Health Literacy – Poche Opinion

by | May 9, 2016 | Poche Opinion

TOPIC
Health Literacy – A key to closing the communication gap in Aboriginal & Torres Strait Islander Health

On 29 October 2015, over 60 health professionals, policy makers, community members and academics joined the Key Thinkers Forum in Sydney to focus on ways of improving health literacy within Aboriginal and Torres Strait Islander communities.

This was the sixth forum of its kind. As with previous forums, a Briefing Paper was sent out to everyone involved prior to the forum.

The Forum was accessible online, as a LIME Network SLICE OF LIME Seminar, and 10 participants from around Australia joined in online. A video-recording of the forum can be found below.

Comprehensive notes were taken at the event in order to develop this ‘Poche Opinion’ on the topic. Any text in quotation marks is a direct quotation from a forum presenter or an audience member.

 

A new approach to Health Literacy

During the forum, we heard from the Australian Commission on Safety & Quality in Health Care (the Commission) that the majority (60%) of Australians do not possess adequate health literacy skills. This translates as people being unable to manage medications effectively, follow treatment directives or make informed choices about their health.

The danger inherent in such low health literacy levels has led the Commission to emphasise health literacy as a safety and quality issue and to urge health care providers to take action to improve the current situation.

The Commission is also encouraging a new approach to health literacy – one that shares the responsibility for health literacy between the individual accessing the health care and the organisation providing the health care. This puts the health literacy environment into much sharper focus by critiquing the infrastructure, policies, processes, materials, people and relationships operating within our health system.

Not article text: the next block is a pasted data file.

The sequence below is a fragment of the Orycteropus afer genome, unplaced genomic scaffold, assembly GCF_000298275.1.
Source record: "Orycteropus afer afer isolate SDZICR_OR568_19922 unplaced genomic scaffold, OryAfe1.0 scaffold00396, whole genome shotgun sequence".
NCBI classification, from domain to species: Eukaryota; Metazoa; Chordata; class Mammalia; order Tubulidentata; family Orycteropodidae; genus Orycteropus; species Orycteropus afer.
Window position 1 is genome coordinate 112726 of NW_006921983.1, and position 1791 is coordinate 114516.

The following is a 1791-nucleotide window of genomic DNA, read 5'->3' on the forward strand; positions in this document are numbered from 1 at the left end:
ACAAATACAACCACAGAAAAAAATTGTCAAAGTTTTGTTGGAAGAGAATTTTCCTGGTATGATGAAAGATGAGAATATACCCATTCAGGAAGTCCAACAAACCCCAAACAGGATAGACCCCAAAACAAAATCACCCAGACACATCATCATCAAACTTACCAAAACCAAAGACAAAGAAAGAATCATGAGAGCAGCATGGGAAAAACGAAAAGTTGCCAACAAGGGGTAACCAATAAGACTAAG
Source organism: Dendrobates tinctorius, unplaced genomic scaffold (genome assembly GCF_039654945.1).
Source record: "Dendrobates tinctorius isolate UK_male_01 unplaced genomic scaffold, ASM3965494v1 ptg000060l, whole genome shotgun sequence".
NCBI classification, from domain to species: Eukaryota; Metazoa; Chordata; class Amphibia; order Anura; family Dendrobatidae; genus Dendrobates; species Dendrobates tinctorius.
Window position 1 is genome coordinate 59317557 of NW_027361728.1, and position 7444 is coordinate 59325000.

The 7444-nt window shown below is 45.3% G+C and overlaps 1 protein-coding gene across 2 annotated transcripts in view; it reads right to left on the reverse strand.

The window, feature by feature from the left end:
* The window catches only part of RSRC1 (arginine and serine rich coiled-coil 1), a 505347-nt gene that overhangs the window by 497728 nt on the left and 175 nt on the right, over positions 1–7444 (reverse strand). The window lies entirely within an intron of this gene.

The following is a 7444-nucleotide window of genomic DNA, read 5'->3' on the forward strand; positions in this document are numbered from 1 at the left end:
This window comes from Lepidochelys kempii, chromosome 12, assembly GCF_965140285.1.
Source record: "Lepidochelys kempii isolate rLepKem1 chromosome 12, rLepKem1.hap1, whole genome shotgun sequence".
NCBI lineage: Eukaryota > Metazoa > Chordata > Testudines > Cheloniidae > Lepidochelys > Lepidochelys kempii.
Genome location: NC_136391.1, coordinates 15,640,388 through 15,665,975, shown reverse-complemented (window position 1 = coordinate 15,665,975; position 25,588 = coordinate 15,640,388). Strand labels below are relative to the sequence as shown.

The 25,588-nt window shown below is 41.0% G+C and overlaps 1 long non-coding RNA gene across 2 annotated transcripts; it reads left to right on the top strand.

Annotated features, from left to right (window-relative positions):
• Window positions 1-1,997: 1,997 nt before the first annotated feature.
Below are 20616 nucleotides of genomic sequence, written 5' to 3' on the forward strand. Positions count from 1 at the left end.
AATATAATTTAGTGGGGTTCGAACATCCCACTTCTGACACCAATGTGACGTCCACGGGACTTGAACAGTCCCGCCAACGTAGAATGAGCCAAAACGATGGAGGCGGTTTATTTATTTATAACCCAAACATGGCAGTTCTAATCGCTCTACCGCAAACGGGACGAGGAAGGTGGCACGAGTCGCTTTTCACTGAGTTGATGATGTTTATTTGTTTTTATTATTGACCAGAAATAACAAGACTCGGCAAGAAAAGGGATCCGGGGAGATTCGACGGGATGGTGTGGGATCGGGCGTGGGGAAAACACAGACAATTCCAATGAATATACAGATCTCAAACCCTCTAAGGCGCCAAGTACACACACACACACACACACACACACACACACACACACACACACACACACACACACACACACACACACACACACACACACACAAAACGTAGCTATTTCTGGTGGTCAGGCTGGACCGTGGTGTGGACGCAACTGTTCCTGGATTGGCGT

This renewed emphasis and approach is a welcome change that should encourage service providers to embed health literacy into their everyday systems – as they do safety and quality. Incorporating health literacy into the National Safety and Quality Health Service Standards would of course help ensure health literacy becomes fundamental to all health service roles – from administrators to clinicians.

 

Closing the communication gap in Aboriginal and Torres Strait Islander health

Within the Australian health care system, an assumption has been made that Indigenous Australians can and should speak English well enough to access and act upon generic health information produced by and for non-Indigenous Australians. Evidence has shown, however, that this assumption is misguided. There is a clear communication gap occurring between non-Indigenous health professionals and Indigenous consumers.

With the Commission’s recommendations on improving health literacy being taken up by a range of health providers around the country, the outlook for the broader Australian population is positive. In the Aboriginal and Torres Strait Islander context, we have seen commitments written into various health policies and declarations. It is time now to convert words into actions and to ensure those actions are actually going to work. With effective strategies in mind, it is disconcerting to note the language around health literacy in the newly released National Aboriginal and Torres Strait Islander Health Plan 2013-2013. The Plan fails to convey the sense that the health environment needs to be addressed and it reinforces the notion that Aboriginal people are the ones who need to improve their literacy skills.